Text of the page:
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Thursday, July 25, 2024

Firemen don’t need firearms to prevent fire, CHR insists

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The Commission on Human Rights on Friday rejected a proposed law enabling  firemen to carry firearms even as the 18th Congress approved a bill to that effect in the hope of modernizing the Bureau of Fire Protection.

CHR spokesperson Jacqueline Ann de Guia said “the commission believes firefighters deserve equal protection in the

performance of their mandate but, in extremely tense situations, such as fire in communities, bearing arms might cause more harm than good.”

“The mandate of the Bureau of Fire Protection is to prevent and suppress all destructive fires toward saving lives and properties. The inclusion of a provision in the BFP Modernization Bill authorizing more than 2,000 firefighters to carry guns is tangential to this role,” she said.

She took into account that in most scenarios, panic and commotion ensue because people are fighting to have their homes and properties prioritized by firefighters.

“Arming firemen will not contain fires nor can it enhance the efficiency of the firefighters’ performance of their duties and functions. However, such challenges can be addressed by using the budget for the purchase  of guns to buy more firetrucks, hire more firemen, and build more fire stations to respond adequately to residential and non-residential fires,” she said.

“If there are sufficient firetrucks and firefighters, civilians during fire will not fight over to grab the water hoses to contain fire in their houses and properties,” she added.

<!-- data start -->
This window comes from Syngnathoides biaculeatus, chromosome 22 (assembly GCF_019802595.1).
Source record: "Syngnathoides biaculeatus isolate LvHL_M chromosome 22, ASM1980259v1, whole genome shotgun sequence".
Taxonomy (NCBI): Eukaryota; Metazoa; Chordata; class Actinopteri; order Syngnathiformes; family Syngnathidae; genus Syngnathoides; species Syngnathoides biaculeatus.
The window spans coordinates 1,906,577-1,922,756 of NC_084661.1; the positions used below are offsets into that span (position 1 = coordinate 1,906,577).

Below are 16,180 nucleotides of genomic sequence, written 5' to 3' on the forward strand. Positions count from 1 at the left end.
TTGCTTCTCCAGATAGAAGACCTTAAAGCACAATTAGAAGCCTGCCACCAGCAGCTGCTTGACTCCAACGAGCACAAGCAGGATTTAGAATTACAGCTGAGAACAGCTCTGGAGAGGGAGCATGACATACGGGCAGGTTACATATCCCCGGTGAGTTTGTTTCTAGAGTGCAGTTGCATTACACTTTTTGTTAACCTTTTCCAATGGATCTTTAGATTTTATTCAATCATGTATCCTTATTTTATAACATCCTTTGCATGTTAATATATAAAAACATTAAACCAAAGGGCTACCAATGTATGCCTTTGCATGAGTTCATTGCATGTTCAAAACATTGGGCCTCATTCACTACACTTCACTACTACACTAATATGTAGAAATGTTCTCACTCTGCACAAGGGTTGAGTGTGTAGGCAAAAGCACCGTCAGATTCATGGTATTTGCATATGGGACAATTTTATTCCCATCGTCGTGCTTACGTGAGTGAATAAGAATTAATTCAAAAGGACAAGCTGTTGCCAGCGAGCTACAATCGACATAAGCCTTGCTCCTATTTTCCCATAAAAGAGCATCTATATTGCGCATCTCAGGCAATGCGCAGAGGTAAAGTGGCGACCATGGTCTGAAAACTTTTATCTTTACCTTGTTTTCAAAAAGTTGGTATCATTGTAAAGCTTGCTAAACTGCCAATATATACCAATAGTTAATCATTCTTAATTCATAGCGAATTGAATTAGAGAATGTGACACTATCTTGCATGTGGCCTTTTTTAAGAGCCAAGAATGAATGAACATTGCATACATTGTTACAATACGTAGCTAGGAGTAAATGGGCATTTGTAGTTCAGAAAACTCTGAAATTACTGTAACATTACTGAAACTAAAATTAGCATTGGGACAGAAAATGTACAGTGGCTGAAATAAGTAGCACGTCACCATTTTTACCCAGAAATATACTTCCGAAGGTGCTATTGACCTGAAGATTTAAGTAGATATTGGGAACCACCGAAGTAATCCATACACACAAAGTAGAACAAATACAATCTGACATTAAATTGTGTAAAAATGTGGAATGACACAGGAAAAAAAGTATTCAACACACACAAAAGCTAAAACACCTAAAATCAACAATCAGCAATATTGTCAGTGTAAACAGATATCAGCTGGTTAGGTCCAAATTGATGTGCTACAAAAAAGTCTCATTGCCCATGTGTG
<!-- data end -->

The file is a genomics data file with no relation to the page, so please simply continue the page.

She cited the Department of the Interior and Local Government Act of 1990, saying the BFP is required to establish one fire station with adequate fighting facilities and equipment in every province, city and municipality.

“Modernizing the BFP should ultimately head toward improving their presence, capacity and delivery of their duty. Providing security in the community is the mandate of law enforcement officers, which the BFP may request from the Philippine National Police based on the Fire Code of the Philippines,” she noted.

“At the same time, government should also equally address other challenges in addressing fire incidents, such as road congestion that cause delay in the arrival of firefighters; faithful enforcement of the Fire Code to ensure adherence to standard fire prevention and safety measures; and other operational gaps,” she stressed.

According to De Guia, it is the policy of the State to ensure public safety and allow citizens to reach their fullest potentials in life by mitigating barriers, such as destructive fires.

“To this end, we urge the government to look deeper into the challenges of upholding this duty to find better match solutions to problems,” she appealed. 

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